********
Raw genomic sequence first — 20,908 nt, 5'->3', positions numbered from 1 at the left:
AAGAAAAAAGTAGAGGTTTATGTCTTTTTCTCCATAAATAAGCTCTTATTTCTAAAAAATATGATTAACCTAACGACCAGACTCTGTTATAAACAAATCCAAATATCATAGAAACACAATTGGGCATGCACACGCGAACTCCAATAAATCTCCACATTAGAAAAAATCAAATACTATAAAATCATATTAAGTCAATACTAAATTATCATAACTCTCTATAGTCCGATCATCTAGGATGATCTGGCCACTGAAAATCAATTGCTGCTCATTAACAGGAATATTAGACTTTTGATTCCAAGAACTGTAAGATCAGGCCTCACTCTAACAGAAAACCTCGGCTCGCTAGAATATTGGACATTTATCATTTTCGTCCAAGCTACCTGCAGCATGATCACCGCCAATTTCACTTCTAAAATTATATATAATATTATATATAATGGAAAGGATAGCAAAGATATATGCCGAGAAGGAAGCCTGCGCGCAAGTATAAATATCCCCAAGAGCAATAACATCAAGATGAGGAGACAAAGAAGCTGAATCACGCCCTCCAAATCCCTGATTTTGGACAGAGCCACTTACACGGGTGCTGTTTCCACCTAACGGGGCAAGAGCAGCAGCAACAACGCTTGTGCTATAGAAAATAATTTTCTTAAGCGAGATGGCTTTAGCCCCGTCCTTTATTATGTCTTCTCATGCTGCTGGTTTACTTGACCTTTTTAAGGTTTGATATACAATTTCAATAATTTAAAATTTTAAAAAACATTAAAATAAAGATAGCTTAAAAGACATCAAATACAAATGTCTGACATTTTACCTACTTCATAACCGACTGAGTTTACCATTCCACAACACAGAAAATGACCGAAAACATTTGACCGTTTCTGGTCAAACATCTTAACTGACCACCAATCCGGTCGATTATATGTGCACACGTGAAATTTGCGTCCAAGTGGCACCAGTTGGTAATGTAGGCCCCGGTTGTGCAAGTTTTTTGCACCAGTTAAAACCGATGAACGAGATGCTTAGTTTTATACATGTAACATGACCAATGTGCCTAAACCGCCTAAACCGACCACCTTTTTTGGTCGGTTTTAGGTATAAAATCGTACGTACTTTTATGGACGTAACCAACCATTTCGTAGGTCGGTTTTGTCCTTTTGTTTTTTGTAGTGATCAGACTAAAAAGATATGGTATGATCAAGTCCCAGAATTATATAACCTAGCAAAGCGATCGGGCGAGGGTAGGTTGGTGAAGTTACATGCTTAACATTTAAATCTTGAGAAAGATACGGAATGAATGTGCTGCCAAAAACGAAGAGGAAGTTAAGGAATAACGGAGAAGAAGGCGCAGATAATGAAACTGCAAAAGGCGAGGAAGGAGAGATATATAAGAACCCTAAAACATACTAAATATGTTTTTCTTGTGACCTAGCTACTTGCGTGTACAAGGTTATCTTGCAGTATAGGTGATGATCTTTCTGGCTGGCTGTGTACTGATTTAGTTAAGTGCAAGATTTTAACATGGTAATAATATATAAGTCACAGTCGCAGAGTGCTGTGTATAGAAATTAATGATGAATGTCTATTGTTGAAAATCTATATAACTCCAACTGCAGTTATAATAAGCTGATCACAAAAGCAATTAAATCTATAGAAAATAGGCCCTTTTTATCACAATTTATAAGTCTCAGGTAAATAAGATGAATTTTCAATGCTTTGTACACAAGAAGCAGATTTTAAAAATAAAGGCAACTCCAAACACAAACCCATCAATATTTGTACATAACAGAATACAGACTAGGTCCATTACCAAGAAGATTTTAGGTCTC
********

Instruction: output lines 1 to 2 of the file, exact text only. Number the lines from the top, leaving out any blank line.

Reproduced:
Raw genomic sequence first — 20,908 nt, 5'->3', positions numbered from 1 at the left:
AAGAAAAAAGTAGAGGTTTATGTCTTTTTCTCCATAAATAAGCTCTTATTTCTAAAAAATATGATTAACCTAACGACCAGACTCTGTTATAAACAAATCCAAATATCATAGAAACACAATTGGGCATGCACACGCGAACTCCAATAAATCTCCACATTAGAAAAAATCAAATACTATAAAATCATATTAAGTCAATACTAAATTATCATAACTCTCTATAGTCCGATCATCTAGGATGATCTGGCCACTGAAAATCAATTGCTGCTCATTAACAGGAATATTAGACTTTTGATTCCAAGAACTGTAAGATCAGGCCTCACTCTAACAGAAAACCTCGGCTCGCTAGAATATTGGACATTTATCATTTTCGTCCAAGCTACCTGCAGCATGATCACCGCCAATTTCACTTCTAAAATTATATATAATATTATATATAATGGAAAGGATAGCAAAGATATATGCCGAGAAGGAAGCCTGCGCGCAAGTATAAATATCCCCAAGAGCAATAACATCAAGATGAGGAGACAAAGAAGCTGAATCACGCCCTCCAAATCCCTGATTTTGGACAGAGCCACTTACACGGGTGCTGTTTCCACCTAACGGGGCAAGAGCAGCAGCAACAACGCTTGTGCTATAGAAAATAATTTTCTTAAGCGAGATGGCTTTAGCCCCGTCCTTTATTATGTCTTCTCATGCTGCTGGTTTACTTGACCTTTTTAAGGTTTGATATACAATTTCAATAATTTAAAATTTTAAAAAACATTAAAATAAAGATAGCTTAAAAGACATCAAATACAAATGTCTGACATTTTACCTACTTCATAACCGACTGAGTTTACCATTCCACAACACAGAAAATGACCGAAAACATTTGACCGTTTCTGGTCAAACATCTTAACTGACCACCAATCCGGTCGATTATATGTGCACACGTGAAATTTGCGTCCAAGTGGCACCAGTTGGTAATGTAGGCCCCGGTTGTGCAAGTTTTTTGCACCAGTTAAAACCGATGAACGAGATGCTTAGTTTTATACATGTAACATGACCAATGTGCCTAAACCGCCTAAACCGACCACCTTTTTTGGTCGGTTTTAGGTATAAAATCGTACGTACTTTTATGGACGTAACCAACCATTTCGTAGGTCGGTTTTGTCCTTTTGTTTTTTGTAGTGATCAGACTAAAAAGATATGGTATGATCAAGTCCCAGAATTATATAACCTAGCAAAGCGATCGGGCGAGGGTAGGTTGGTGAAGTTACATGCTTAACATTTAAATCTTGAGAAAGATACGGAATGAATGTGCTGCCAAAAACGAAGAGGAAGTTAAGGAATAACGGAGAAGAAGGCGCAGATAATGAAACTGCAAAAGGCGAGGAAGGAGAGATATATAAGAACCCTAAAACATACTAAATATGTTTTTCTTGTGACCTAGCTACTTGCGTGTACAAGGTTATCTTGCAGTATAGGTGATGATCTTTCTGGCTGGCTGTGTACTGATTTAGTTAAGTGCAAGATTTTAACATGGTAATAATATATAAGTCACAGTCGCAGAGTGCTGTGTATAGAAATTAATGATGAATGTCTATTGTTGAAAATCTATATAACTCCAACTGCAGTTATAATAAGCTGATCACAAAAGCAATTAAATCTATAGAAAATAGGCCCTTTTTATCACAATTTATAAGTCTCAGGTAAATAAGATGAATTTTCAATGCTTTGTACACAAGAAGCAGATTTTAAAAATAAAGGCAACTCCAAACACAAACCCATCAATATTTGTACATAACAGAATACAGACTAGGTCCATTACCAAGAAGATTTTAGGTCTC